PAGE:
Discoveries from the Fleisher Collection
: presenting music from the Edwin A. Fleisher Collection of Orchestral Music at the Free Library of Philadelphia.
The first Saturday of each month from 5:00 to 6:00 p.m. on WRTI 90.1 FM. Hosted by Kile Smith, former Curator of the Fleisher Collection, and Jack Moore, Program Director of WRTI. Encore presentations of the entire Discoveries series every Wednesday at 7:00 p.m. on WRTI-HD2
In Discoveries from the Fleisher Collection, we uncover the unknown, rediscover the little-known, and take a fresh look at some of the remarkable treasures housed in the Fleisher Collection of Orchestral Music, at the Parkway Central Library of the Free Library of Philadelphia. The Fleisher Collection is the largest lending library of orchestral performance material in the world.
Saturday, October 3rd, 2015, 5:00-6:00 p.m.
He won two Pulitzer Prizes; taught composers as disparate as Leonard Bernstein, Elliott Carter, and Leroy Anderson; and his books on harmony, counterpoint, and orchestration continue to be used by composers today.
A sailor named Pistone came to the United States from Italy, changed his name to Piston, and in 1894 his grandson Walter was born in Rockland, Maine. Piston's father, Walter Sr., moved the family to Boston when Walter Jr. was 11, and the son showed musical promise from an early age. He played violin for dance bands and for groups led by Georges Longy, one of the most influential musicians in Boston. Longy was principal oboist for the Boston Symphony Orchestra, conductor of his own groups, advocate of wind ensemble literature, friend to contemporary composers, and founder of the Longy School of Music.
In 1920 Piston enrolled at Harvard University, and upon graduation he went to Paris on a John Knowles Paine Traveling Fellowship, where he studied composition with Nadia Boulanger and Paul Dukas and violin with Georges Enescu. He returned to Harvard in 1926, where he taught for the rest of his career.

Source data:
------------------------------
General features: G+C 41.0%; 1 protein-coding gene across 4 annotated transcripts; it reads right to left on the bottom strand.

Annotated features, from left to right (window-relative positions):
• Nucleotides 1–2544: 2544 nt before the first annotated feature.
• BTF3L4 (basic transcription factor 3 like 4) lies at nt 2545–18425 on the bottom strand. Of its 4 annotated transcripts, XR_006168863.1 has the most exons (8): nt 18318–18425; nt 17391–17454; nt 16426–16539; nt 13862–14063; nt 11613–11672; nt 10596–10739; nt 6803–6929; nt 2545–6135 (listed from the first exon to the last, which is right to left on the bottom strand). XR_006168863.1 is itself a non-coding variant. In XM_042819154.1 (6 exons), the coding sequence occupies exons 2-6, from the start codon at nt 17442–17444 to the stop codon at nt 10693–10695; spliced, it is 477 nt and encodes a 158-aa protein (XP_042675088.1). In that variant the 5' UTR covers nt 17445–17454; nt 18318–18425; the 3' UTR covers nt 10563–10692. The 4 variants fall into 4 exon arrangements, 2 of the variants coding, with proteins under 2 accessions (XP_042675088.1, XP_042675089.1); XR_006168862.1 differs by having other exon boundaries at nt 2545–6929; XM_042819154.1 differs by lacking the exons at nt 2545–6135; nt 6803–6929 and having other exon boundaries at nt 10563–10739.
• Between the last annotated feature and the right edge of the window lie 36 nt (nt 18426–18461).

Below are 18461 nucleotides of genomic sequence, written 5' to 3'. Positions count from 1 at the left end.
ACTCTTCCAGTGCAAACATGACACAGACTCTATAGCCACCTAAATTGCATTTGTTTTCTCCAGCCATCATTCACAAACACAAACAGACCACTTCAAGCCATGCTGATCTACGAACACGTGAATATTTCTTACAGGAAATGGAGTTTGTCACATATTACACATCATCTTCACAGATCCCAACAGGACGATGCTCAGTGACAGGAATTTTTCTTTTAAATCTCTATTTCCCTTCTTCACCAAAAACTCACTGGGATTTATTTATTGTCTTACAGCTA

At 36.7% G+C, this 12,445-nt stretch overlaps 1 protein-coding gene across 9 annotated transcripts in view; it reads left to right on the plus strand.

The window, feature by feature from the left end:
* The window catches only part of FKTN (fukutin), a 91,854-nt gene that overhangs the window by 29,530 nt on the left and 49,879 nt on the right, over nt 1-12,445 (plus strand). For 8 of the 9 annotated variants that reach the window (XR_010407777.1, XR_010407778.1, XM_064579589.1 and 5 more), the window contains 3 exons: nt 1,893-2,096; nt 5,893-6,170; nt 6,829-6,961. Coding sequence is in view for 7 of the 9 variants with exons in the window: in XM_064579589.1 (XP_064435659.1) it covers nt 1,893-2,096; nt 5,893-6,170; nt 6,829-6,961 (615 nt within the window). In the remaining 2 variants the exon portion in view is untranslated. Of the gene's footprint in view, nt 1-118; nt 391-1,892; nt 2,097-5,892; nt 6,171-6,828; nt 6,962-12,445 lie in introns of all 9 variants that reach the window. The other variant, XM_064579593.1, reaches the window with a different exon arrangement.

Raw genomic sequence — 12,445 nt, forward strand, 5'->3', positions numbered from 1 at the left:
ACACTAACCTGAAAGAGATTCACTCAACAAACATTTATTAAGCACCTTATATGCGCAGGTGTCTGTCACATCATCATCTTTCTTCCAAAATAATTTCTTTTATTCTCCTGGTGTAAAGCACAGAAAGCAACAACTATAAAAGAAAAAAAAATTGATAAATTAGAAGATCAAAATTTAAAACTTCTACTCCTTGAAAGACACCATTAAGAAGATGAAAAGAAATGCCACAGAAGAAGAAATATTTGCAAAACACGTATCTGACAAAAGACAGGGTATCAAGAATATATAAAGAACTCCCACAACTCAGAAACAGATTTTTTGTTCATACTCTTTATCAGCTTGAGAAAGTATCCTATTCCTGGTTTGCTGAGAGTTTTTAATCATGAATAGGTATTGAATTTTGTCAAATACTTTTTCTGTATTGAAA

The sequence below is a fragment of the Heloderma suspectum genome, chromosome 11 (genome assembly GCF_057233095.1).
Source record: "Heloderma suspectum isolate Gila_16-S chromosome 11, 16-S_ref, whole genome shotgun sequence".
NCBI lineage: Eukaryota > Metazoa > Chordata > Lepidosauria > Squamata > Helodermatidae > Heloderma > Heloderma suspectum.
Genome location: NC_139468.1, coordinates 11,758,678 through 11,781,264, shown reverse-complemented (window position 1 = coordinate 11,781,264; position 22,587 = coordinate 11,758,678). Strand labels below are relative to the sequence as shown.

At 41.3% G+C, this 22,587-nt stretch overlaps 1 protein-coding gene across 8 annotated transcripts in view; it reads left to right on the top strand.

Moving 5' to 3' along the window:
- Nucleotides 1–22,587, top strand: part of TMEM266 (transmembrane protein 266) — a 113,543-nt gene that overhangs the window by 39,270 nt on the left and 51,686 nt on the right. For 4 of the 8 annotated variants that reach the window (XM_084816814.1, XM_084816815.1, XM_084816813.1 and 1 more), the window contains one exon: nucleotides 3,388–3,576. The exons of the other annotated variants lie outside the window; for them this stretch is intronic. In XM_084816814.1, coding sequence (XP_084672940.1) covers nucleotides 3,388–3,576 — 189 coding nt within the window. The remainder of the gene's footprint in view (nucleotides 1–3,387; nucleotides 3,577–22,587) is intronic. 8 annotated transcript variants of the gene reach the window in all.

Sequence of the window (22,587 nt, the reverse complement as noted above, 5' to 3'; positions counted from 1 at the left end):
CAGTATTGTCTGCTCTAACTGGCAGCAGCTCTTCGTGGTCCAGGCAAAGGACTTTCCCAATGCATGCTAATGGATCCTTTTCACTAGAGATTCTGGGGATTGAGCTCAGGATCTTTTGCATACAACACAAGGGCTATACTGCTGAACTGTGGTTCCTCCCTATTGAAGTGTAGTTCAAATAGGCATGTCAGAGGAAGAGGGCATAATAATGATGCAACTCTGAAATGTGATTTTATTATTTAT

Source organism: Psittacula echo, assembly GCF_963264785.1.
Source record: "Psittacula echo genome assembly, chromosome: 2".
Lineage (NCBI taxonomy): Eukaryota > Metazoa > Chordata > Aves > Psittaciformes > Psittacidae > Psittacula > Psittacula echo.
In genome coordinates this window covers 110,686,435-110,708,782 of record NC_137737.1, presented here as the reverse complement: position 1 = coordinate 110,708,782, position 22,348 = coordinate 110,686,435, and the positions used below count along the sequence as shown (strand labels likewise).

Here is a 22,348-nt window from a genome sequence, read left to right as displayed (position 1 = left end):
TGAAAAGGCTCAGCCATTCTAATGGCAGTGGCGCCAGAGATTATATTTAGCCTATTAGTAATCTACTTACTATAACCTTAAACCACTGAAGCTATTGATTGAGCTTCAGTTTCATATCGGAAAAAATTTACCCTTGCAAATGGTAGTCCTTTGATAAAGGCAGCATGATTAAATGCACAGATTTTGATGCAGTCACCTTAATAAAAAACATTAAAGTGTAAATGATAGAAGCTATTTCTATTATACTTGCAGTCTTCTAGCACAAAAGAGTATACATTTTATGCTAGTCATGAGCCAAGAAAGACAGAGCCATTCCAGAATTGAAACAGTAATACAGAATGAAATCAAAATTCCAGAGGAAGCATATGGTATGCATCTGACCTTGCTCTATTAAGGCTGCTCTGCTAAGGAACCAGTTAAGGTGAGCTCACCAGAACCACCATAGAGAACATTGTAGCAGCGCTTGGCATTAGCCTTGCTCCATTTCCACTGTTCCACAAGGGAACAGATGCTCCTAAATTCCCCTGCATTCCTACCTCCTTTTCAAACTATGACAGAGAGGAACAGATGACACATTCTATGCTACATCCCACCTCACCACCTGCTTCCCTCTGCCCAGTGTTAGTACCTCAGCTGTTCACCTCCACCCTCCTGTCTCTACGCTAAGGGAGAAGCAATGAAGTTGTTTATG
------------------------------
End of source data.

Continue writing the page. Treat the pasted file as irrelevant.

Awards and acknowledgements would continue for the rest of his life. He wrote music for CBS Radio. In 1938 Piston composed a ballet, The Incredible Flutist, for the Boston Pops, and the suite he later made from this has become his most famous work. The Symphony No. 2 won the New York Music Critics' Circle Award, and the Symphony No. 3, in 1948, won the Pulitzer. As if that weren't enough, he won that most prestigious of prizes again in 1961, for his Symphony No. 7, commissioned by the Philadelphia Orchestra in 1960, the year he retired from Harvard.
It was a long way from his Suite for Orchestra, but even that early work from 1929 was com-posed for the Boston Symphony. Piston wrote Three New England Sketches, a work most concert-goers will know, in 1959 for the Detroit Symphony Orchestra and its imaginative conductor Paul Paray.
His music is a study in craft and elegance. It is smart, clear, direct, and seemingly effortless, rising above fashion without display, in the way that everything in art that is good and lasting rises.
You can hear Discoveries from the Fleisher Collection on WRTI 90.1 FM Philadelphia, 97.7 Reading, 97.1 Allentown, WJAZ 91.7 Harrisburg, 90.7 York, WRTL 90.7 Lancaster Ephrata Lebanon, WRTY 91.1 Mount Pocono, 94.9 Wilkes-Barre, 99.1 Pottsville, 106.1 Scranton, WRTQ 91.3 Ocean City, WRTX 91.7 Dover, and on the web at www.wrti.org.